I recently had the opportunity to see Northern Lights for the first time, and at the same time, to photograph my first aurora borealis photos. I am thankful that I had a digital SLR, otherwise most of my images would have been marginal at best. The digital camera gave me the opportunity to learn as I was taking the photos what worked and what didn’t. It also gave me the opportunity to correct the images afterwards for flaws such as underexposure or excessive noise due to high ISO.
I had no prior experience taking aurora photos the night I went out to take photos, and came back with several dozen great photos. If I can do it, you can too!
The first and most crucial step to taking photos of the northern lights is to find some to photograph! Fortunately, in this modern age of electronic information, there are many web resources to help you predict and locate active aurora. Some of these are:
If you keep a close watch on spaceweather.com, you should get advance warning of potential aurora activity. They announce geomagnetic storms that may cause aurora activity. Also, be sure to keep an eye on your local weather! There’s not much point going out to photograph northern lights when the sky will be overcast.
The next step is to be at a good location. Ideally, a good location will have an interesting, but not overpowering foreground, minimal light pollution, and enough open space that you can get a great 360-degree view of the sky. If you can’t get a 360-degree view, a northerly view is your best bet.
You should scout out some locations in advance, during the day. This is especially important in winter when the temperatures are cold. You don’t want to get yourself in trouble wandering around at night in sub-zero temperatures. Also be sure to talk to other local aurora photographers. They will generally have an idea of places that offer a good variety of foreground elements. They will also tend to track aurora forecasts closely and actively plan which nights to go out on. The company of another photographer is also more fun and safer in extreme environments.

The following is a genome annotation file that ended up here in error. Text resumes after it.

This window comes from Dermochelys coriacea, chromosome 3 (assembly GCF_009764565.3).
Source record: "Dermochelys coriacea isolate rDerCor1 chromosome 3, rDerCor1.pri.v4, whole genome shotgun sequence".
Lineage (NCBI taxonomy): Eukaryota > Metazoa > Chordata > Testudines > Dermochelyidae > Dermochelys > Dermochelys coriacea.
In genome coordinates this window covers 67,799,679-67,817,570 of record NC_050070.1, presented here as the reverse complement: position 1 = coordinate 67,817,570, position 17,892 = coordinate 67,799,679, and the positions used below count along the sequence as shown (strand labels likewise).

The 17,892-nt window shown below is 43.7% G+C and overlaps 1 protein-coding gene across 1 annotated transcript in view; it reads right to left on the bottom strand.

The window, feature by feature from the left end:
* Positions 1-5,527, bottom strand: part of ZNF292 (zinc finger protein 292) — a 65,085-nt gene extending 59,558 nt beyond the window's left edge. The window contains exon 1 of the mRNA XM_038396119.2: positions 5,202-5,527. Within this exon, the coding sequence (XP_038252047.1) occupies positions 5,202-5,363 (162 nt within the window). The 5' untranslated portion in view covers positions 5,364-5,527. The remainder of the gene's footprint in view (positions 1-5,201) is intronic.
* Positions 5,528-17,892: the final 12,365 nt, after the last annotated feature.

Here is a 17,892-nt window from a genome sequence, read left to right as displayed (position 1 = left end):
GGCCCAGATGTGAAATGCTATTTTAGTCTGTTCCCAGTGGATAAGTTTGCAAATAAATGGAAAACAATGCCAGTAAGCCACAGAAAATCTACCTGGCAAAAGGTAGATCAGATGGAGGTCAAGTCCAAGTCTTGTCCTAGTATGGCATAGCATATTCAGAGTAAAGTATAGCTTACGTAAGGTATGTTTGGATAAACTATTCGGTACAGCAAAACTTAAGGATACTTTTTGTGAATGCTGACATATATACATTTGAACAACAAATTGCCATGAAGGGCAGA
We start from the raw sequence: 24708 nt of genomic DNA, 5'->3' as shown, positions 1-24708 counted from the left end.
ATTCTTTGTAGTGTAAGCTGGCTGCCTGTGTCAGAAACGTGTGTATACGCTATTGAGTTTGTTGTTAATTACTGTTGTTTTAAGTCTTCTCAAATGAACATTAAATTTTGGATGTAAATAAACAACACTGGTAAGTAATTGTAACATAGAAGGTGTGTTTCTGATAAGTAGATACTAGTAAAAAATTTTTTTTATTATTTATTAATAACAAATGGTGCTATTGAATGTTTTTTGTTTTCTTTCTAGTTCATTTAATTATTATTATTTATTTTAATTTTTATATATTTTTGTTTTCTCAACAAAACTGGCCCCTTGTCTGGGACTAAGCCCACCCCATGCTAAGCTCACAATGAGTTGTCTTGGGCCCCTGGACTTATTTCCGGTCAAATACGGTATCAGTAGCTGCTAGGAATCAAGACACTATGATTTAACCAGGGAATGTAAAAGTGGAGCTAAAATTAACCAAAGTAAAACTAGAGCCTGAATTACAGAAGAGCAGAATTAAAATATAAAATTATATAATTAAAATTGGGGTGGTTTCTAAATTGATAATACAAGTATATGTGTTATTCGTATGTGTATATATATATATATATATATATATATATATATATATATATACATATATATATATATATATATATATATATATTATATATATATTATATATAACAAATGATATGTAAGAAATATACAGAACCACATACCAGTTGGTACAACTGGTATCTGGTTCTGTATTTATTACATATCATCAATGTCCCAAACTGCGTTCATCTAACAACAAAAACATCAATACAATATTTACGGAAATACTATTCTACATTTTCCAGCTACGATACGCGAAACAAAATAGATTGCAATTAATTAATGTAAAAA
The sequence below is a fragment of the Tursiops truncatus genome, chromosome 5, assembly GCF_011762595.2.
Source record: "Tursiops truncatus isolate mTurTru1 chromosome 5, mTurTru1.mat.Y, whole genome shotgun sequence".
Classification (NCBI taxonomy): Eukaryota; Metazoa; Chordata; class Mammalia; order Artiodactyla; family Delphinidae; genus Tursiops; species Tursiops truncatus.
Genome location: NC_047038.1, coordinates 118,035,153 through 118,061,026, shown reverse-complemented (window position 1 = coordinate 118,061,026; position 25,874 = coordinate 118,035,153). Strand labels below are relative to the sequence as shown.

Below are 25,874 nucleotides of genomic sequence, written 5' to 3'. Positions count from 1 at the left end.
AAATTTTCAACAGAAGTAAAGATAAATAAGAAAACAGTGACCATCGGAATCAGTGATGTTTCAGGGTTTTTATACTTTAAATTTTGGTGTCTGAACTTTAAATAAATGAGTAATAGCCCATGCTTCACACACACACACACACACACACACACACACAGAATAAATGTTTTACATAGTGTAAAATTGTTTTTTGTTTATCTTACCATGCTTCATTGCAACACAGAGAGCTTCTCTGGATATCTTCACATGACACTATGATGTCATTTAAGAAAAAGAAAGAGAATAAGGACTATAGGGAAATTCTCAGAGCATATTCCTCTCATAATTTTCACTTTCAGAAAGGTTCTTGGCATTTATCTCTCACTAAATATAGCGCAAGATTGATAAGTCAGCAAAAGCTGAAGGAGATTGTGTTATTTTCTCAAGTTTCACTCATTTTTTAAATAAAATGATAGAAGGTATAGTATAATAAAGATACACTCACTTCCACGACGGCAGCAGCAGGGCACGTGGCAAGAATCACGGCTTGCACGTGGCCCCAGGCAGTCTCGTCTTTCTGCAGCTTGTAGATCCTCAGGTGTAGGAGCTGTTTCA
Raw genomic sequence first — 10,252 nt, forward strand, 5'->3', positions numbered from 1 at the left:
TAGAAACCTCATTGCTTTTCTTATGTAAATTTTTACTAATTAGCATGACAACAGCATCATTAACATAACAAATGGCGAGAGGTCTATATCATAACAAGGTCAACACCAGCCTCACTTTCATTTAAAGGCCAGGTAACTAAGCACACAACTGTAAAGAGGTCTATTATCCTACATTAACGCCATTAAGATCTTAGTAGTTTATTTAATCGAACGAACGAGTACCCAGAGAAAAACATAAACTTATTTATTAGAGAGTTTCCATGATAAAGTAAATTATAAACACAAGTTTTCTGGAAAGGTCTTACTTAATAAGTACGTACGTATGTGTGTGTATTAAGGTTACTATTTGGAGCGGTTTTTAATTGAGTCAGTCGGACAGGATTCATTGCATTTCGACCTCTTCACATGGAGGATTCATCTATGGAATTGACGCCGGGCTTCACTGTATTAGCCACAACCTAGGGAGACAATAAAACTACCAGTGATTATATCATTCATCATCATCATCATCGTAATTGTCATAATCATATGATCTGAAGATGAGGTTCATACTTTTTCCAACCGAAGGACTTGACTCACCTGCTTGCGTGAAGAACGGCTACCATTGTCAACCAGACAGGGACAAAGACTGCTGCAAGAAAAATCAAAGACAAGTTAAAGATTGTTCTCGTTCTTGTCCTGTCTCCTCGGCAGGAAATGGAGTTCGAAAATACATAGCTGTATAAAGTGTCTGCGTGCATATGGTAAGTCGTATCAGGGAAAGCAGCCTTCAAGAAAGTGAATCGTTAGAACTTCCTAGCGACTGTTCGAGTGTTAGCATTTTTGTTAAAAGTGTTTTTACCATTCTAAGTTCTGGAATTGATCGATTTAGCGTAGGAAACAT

Get away from the city! City light pollution will decrease the intensity of the aurora you can capture on film. Get as far away from the city as you can.
On my first try, there was little notice before going out. There wasn’t much chance to do advance planning to get interesting foreground for my photos. I was happy to settle for a location that was away from the bulk of the city’s light pollution and in a nice open space with excellent sky coverage. Also, be certain that no cars will drive by and light up your foreground unevenly or flare your lens in the middle of a long exposure!
If you can’t find an exciting foreground, a tree line or cabin will suffice in a pinch. A tent with a light inside is also not uncommon.
Also, depending on where you live and the time of year, you may also need to dress warmly. If your camera has issues operating in the very cold weather, you may also need to find a way to keep the camera warm. Bringing a fold up chair is also an optional but valuable item if you’re spending a lot of time waiting.
I have no experience taking aurora photos with anything other than my Canon 10D. I won’t go into detail here on how to take good aurora photos with a film camera, as I haven’t done so, but many others have!